Date published: Dec 2021
SUERF Policy Brief, No 244
by Francesca Vinci (European Central Bank) and
Omar Licandro (University of Nottingham, IAE-CSIC, Barcelona School of Economics)
Download: SUERF Policy Brief, No 244 (0.74 MB)
The Great Recession that followed the 2008 financial crisis led to an unprecedent L-shaped recovery, as the level of GDP shifted to a permanently lower growth trajectory in most advanced countries. In contrast, past recessions were typically followed by V-shaped recoveries, as the level of GDP returned to its pre-recession path. We suggest a theoretical framework to reconcile episodes of V-shaped and L-shaped recovery. In a DSGE model with endogenous growth, negative shocks destroying productive capacity move GDP to a lower trajectory. A Taylor rule policy designed to reduce the output gap may counterbalance the shocks, preventing the destruction of economic capacity and inducing a V-shaped recovery. However, when shocks are deep and persistent enough, like during the Great Recession, they call for a downward revision of potential output measures, the so-called switching-track, weakening the recovering role of monetary policy and inducing an L-shaped recovery.
Before the Great Recession that followed the 2008 financial crisis, the broad consensus among economists was that negative shocks reducing GDP would be followed by a temporary acceleration in growth, bringing GDP back to its original trajectory. This dynamic is typically referred to as a V-shaped recovery and implies that the underlying trend in the productive capacity of the economy, potential output, is hardly affected by recessions. Conversely, the Great Recession was a deep and prolonged downturn, with permanent scarring effects on the productive capacity of advanced economies. Our framework, although applicable to the majority of OECD countries, focuses on the United States, where the level of GDP severely fell at the beginning of the Great Recession to gradually resume growing at a similar rate as before, resulting in a downward parallel shift in the GDP trajectory of around 10%. This implies a 10% permanent gap between the actual level of GDP and what it would have been had the recession not happened, giving rise to an L-shaped recovery. In Figure 1 we approximate potential output by an HP filtered GDP trend. If we think about potential output as a running train, we can see it switching-track in conjunction with the crisis. Consistently, the official estimates of potential output published by the Congressional Budget Office (CBO) each year were revised down as the recession unfolded. The economy then converged to its new lower potential output path, ending the recession without a full recovery. We refer to the downward revision of potential output estimates during the Great Recession as the switching-track.
Figure 1: United States GDP and HP-filter trend
The main contribution of this paper is to propose a single framework to replicate episodes of V-shaped and L-shaped economic recoveries, applying it to replicate both the 1973 and 1990 Oil recessions and the Great Recession. This novel framework combines endogenous growth and DSGEs, and shows that a learning-by-doing technology à la Romer (1986) is consistent with both V-shaped and L-shaped recovery episodes once monetary policy follows a standard Taylor rule and the Fed’s potential output estimates may switch-track. The paper builds on Christiano, Motto and Rostagno (2014), and introduces a novel amplification mechanism through bankruptcy spillovers on the depreciation rate of capital, so that an increase in risk and bankruptcy leads to the destruction of economic capacity.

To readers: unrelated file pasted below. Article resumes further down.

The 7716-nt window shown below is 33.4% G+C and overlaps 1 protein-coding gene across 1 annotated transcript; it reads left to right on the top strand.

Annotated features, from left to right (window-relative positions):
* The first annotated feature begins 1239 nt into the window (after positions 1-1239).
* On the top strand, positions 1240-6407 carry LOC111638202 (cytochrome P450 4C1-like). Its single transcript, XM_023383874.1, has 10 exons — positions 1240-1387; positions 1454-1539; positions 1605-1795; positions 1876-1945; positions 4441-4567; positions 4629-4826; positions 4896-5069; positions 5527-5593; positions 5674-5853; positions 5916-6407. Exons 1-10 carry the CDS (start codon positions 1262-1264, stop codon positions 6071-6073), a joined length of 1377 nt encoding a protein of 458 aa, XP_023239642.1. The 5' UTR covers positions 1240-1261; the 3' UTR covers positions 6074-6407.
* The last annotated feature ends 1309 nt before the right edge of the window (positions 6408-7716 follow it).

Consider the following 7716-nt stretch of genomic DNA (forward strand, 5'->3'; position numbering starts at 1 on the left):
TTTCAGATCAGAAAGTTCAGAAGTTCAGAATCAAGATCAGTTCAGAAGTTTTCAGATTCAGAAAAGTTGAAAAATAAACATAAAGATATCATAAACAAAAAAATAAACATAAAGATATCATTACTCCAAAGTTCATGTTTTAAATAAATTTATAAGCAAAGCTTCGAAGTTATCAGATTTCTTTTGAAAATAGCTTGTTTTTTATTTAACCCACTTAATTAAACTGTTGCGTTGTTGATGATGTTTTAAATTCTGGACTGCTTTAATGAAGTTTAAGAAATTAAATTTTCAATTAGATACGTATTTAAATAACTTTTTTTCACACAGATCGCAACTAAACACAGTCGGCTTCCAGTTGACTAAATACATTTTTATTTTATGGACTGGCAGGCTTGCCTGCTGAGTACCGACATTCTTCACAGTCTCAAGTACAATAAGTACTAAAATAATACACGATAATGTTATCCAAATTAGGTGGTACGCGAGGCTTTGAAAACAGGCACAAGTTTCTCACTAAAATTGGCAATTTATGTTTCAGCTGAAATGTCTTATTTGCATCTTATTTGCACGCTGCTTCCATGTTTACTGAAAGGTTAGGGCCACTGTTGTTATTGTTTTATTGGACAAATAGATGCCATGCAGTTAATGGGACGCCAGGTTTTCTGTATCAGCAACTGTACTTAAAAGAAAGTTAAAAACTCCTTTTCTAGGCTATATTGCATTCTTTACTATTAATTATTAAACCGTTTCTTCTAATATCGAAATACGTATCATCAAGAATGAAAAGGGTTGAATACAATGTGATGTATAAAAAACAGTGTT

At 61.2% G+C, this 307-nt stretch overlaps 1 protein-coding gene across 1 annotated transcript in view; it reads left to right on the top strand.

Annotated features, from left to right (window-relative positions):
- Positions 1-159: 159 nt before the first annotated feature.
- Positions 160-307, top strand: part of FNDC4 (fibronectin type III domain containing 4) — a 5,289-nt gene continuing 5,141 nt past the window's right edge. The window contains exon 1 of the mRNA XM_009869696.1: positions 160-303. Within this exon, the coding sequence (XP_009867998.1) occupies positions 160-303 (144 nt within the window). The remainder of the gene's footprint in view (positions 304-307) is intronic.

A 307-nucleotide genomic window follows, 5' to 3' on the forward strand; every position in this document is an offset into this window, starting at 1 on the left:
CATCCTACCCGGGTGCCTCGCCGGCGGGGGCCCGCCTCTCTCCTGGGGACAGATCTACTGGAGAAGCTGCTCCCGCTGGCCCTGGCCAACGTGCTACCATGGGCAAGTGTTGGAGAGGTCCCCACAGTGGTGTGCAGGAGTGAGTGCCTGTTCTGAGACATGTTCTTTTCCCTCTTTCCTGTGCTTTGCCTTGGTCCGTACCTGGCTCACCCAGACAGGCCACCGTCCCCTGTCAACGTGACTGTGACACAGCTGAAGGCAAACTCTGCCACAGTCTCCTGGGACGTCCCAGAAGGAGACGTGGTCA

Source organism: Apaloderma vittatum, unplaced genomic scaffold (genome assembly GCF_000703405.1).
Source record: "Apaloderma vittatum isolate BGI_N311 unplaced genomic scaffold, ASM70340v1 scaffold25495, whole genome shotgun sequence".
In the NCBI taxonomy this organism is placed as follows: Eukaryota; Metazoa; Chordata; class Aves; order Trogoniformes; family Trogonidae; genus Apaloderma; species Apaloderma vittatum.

Endogenous growth technology. L-shaped recoveries are inconsistent with a fundamental modelling assumption commonly used to represent the technology behind GDP production in the literature aiming to model recessions through dynamic stochastic general equilibrium models (DSGEs). A Neoclassical production function (Cobb-Douglas) assumes diminishing returns to capital, so that a negative shock affecting the capital stock would increase the return to capital, sustaining investment and bringing GDP back to its original growth trajectory. In this case, the level of potential output, i.e. the maximum level of feasible production, would not be affected by the recession. For this reason, we assume that, thanks to learning-by-doing, the aggregate production technology is AK. A production function featuring endogenous growth, like an AK technology, is inconsistent with V-shaped recovery episodes. When the return to capital is constant, any shock that moves capital below its past trajectory does not generate any additional stimulus to bring capital back to its previous trajectory. In this case, potential output switches track, permanently moving to a lower path. Other papers using an endogenous growth technology to explain the Great Recession include, Ikeda and Kurozumi (2019), Anzoategui, et al. (2019), Benigno and Fornaro (2018), among others.
Taylor rule and switching-track. This paper assumes the Fed follows a Taylor rule policy, aiming at closing the gap between GDP and potential output (Taylor, 1993). This implies a systematic countercyclical policy response, providing stimulus when GDP falls below its potential level until the gap is closed. If the production technology features diminishing returns, the model naturally generates a V-shaped recovery with monetary policy stimulus playing a stabilising role. However, if the production technology is AK, policy interventions are not only stabilising but could prevent the destruction of productive capacity, being able to generate V-shaped recoveries. This framework rationalises the role of monetary policy in explaining past observed episodes of V-shaped recovery. The Great Recession being unusually deep and persistent pushed the Fed to revise potential output estimates, triggering the switching-track and acknowledging the destruction of productive capacity. The Great Recession was then followed by an L-shaped recovery.
Moreover, the standard model is augmented by allowing for the switching-track, i.e. the revision of potential output estimates by the central bank based on a moving average of past observed GDP. This last assumption is key to replicate the Great Recession in our framework. If the central bank updates its beliefs on the level of potential output, as GDP falls due to the crisis, the estimate of potential output will follow, so that the output gap will shrink over time, the policy stimulus will get increasingly weaker and the economy will stabilize on a new level of potential output.